Public liability insurance is often an unnecessary layer of protection for individuals if they are employed by a corporation since any mistakes made while at work would be handled by the company's existing policy. There are a number of occupations that should consider this type of coverage, however, especially when there is a high amount of liability involved with the profession. Self-employed individuals should also consider carrying public liability insurance if their products or services could unintentionally cause harm to consumers. Homeowners may also consider public liability insurance for damages that could occur to others while on their property.
A common example that would require someone employed by a company to carry a personal public liability insurance policy occurs within the medical profession. If a physician were to make a mistake that could unintentionally harm or even kill a patient, the civil damages could easily reach levels in excess of what the medical center or hospital is covered for. This would place the doctor in a situation where he could personally be held financially liable for anything above the business's policy, so public liability insurance would be beneficial. Other types of professionals that carry public liability insurance would be contractors, commodity merchants, and any business that deals in high-risk industries.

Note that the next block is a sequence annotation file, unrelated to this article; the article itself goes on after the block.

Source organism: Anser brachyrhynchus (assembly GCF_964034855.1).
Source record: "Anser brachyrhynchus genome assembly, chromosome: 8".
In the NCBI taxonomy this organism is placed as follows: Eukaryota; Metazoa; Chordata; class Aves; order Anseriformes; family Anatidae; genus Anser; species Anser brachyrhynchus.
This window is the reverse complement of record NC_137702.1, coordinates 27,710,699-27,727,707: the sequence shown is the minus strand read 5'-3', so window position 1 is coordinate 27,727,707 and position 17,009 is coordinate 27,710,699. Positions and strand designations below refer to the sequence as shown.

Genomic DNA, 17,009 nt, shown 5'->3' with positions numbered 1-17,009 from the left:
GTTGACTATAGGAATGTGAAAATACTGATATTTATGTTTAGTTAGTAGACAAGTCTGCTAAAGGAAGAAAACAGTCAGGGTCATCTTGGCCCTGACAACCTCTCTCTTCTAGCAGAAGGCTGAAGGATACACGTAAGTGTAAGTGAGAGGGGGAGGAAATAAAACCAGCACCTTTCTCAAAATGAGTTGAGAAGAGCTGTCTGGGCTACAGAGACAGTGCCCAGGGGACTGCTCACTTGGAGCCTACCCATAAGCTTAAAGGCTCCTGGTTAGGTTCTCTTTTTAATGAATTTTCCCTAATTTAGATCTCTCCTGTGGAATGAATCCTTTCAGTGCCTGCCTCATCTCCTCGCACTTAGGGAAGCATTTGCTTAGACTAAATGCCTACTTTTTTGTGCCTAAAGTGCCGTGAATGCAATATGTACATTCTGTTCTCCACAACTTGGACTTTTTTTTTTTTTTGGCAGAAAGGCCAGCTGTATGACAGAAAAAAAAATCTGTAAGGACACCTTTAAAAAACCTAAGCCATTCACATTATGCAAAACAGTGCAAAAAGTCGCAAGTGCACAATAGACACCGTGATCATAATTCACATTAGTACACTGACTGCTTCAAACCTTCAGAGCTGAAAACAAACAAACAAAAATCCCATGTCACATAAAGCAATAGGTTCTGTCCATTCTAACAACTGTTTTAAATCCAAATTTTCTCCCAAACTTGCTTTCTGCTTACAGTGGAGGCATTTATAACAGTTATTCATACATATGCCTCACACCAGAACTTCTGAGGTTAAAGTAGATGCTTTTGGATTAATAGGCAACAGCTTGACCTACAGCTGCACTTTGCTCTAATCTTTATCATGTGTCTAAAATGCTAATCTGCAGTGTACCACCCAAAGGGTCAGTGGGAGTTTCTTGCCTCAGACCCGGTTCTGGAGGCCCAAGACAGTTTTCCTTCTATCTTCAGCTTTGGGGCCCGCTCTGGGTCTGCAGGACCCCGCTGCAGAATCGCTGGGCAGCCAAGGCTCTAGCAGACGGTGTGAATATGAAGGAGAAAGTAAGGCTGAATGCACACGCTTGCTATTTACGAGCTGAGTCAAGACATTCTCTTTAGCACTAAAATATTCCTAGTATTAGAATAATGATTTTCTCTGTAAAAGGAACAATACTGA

Business owners also carry public liability insurance for these reasons plus a couple of others. If a customer were to become injured because of an oversight by one of the employees, the business would be held liable. The same could be said if a customer accidentally slipped and fell inside the business, became victim to certain crimes, or suffered any monetary damages because of a mistake made by the business. There are countless other scenarios that would make this type of insurance necessary for business owners, and in many regions, it is required by law.
Some homeowners should also consider implementing public liability insurance, especially those with outdoor equipment like a pool, a swing set, or a trampoline. If a child were to enter the homeowner's property uninvited and become injured in the process, many regions would hold the homeowner accountable. While deterrents like fences and posted signs are often taken into consideration in these types of cases, it is often the homeowner's sole responsibility to keep his property safe from items that could cause injury to the public. Regardless of whether or not the homeowner is actually at fault, any injury suffered by visitors on his property could result in civil action.